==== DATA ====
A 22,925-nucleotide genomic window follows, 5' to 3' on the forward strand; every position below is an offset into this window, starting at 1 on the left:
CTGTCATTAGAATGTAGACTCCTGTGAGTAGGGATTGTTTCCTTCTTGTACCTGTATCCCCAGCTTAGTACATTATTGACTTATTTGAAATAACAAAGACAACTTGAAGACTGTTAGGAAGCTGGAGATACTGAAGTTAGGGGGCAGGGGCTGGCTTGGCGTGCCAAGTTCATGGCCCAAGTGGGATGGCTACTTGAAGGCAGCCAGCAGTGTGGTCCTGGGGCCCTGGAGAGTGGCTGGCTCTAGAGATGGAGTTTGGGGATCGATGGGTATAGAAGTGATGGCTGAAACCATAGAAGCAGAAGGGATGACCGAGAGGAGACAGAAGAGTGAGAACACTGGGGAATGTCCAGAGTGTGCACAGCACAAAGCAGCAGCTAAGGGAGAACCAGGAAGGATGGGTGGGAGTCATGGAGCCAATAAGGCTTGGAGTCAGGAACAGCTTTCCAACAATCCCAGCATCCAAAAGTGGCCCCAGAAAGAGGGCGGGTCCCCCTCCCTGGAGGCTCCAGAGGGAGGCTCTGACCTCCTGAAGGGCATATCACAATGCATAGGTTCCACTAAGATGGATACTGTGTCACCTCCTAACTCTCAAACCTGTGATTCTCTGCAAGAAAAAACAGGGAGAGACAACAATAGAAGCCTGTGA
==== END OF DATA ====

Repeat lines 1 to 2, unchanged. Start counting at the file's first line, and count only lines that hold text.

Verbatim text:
A 22,925-nucleotide genomic window follows, 5' to 3' on the forward strand; every position below is an offset into this window, starting at 1 on the left:
CTGTCATTAGAATGTAGACTCCTGTGAGTAGGGATTGTTTCCTTCTTGTACCTGTATCCCCAGCTTAGTACATTATTGACTTATTTGAAATAACAAAGACAACTTGAAGACTGTTAGGAAGCTGGAGATACTGAAGTTAGGGGGCAGGGGCTGGCTTGGCGTGCCAAGTTCATGGCCCAAGTGGGATGGCTACTTGAAGGCAGCCAGCAGTGTGGTCCTGGGGCCCTGGAGAGTGGCTGGCTCTAGAGATGGAGTTTGGGGATCGATGGGTATAGAAGTGATGGCTGAAACCATAGAAGCAGAAGGGATGACCGAGAGGAGACAGAAGAGTGAGAACACTGGGGAATGTCCAGAGTGTGCACAGCACAAAGCAGCAGCTAAGGGAGAACCAGGAAGGATGGGTGGGAGTCATGGAGCCAATAAGGCTTGGAGTCAGGAACAGCTTTCCAACAATCCCAGCATCCAAAAGTGGCCCCAGAAAGAGGGCGGGTCCCCCTCCCTGGAGGCTCCAGAGGGAGGCTCTGACCTCCTGAAGGGCATATCACAATGCATAGGTTCCACTAAGATGGATACTGTGTCACCTCCTAACTCTCAAACCTGTGATTCTCTGCAAGAAAAAACAGGGAGAGACAACAATAGAAGCCTGTGA